Caring for your Polycarbonate Eyewear
Industrial chemicals cause crazing on polycarbonate safety lenses
More and more customers are returning polycarbonate safety lenses
exhibiting signs of “crazing” in the belief that these damaged lenses
are defective. In many cases, the damage has been caused by the use
of certain chemicals coming in contact with the polycarbonate lenses.
Some scratch-resistant coatings help protect polycarbonate lenses,
but because the edges are exposed, certain chemicals can attack the
uncoated edge causing crazing and cracking of the lens coating. Please
take time to inform your patients and employees to always clean their
safety eyeglasses with mild soap and water instead of cleaning products
and solvents. Here is a list of common industrial chemicals that can
attack uncoated polycarbonate (Gentex®).
Hydrocarbons - Benzene, Toluene, Xylene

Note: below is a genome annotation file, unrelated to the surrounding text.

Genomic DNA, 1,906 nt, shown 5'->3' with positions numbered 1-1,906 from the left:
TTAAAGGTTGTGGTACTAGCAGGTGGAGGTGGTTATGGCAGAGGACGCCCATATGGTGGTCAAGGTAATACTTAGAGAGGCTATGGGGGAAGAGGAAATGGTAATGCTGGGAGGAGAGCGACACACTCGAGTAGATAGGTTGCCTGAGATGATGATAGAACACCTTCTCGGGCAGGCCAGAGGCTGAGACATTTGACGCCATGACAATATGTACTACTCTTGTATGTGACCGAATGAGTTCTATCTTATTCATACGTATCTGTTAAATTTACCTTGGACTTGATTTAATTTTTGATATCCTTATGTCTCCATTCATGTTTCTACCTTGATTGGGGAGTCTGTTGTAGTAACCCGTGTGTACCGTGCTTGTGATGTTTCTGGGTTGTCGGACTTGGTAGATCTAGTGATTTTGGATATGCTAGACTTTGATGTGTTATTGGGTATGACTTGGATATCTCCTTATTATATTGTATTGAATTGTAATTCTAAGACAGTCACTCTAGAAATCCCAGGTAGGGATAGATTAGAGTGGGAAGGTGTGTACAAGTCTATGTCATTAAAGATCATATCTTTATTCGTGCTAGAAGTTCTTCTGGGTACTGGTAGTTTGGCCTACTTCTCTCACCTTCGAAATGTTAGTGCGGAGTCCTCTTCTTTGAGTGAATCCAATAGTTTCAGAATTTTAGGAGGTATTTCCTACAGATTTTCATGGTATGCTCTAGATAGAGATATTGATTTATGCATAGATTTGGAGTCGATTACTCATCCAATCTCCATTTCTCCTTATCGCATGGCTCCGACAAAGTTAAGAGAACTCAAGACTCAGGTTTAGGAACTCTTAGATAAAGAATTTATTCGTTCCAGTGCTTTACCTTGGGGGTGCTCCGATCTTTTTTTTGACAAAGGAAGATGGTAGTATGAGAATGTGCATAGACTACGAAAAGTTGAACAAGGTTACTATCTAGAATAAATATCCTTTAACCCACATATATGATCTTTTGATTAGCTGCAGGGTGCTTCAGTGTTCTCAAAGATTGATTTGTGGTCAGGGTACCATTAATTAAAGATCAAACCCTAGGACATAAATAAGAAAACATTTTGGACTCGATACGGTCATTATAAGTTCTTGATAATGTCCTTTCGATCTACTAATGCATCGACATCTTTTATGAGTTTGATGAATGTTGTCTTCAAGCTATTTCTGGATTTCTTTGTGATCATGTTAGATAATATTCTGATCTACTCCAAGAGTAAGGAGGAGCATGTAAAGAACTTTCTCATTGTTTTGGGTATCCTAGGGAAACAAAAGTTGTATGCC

Halogenated Hydrocarbons - Methylene Chloride, Chloroform, Carbon, Tetrachloride, Triclean, Trichlor, Perchlor
Ketones - Acetone, Methyl Ethyl Ketone
Esters - Ethyl Acetate, Methyl Ethyl Methacrylate
Amines - Butylamine (Butylamine will attack coated polycarbonate also)
Commercial Materials - Industrial materials that can attack uncoated polycarbonate include gasoline.
For optimum, long-term clarity, the following cleaning procedures are recommended:
- Rinse with warm water or warm soapy water
- Rinse with clean, clear water
- Dry with a soft clean cloth
For long term optical lens life it is best to never clean the lens when dry. Your polycarbonate lens spectacles should always be placed in an appropriate protective case when not in use. Never place the front of the lens face down on any surface. With proper care your polycarbonate lenses will give you months of clear, safe vision.
INTERIORS: How hot was it?
The interior of a car parked in the sun with the windows closed can get awfully hot. Exactly how hot? Take a look at the temperature chart above, with
an ambient temperature of 105° F. Polycarbonate lenses are adversely
affected by temperatures over 200 degrees Fahrenheit. The heat may cause
fractures to appear in the lens.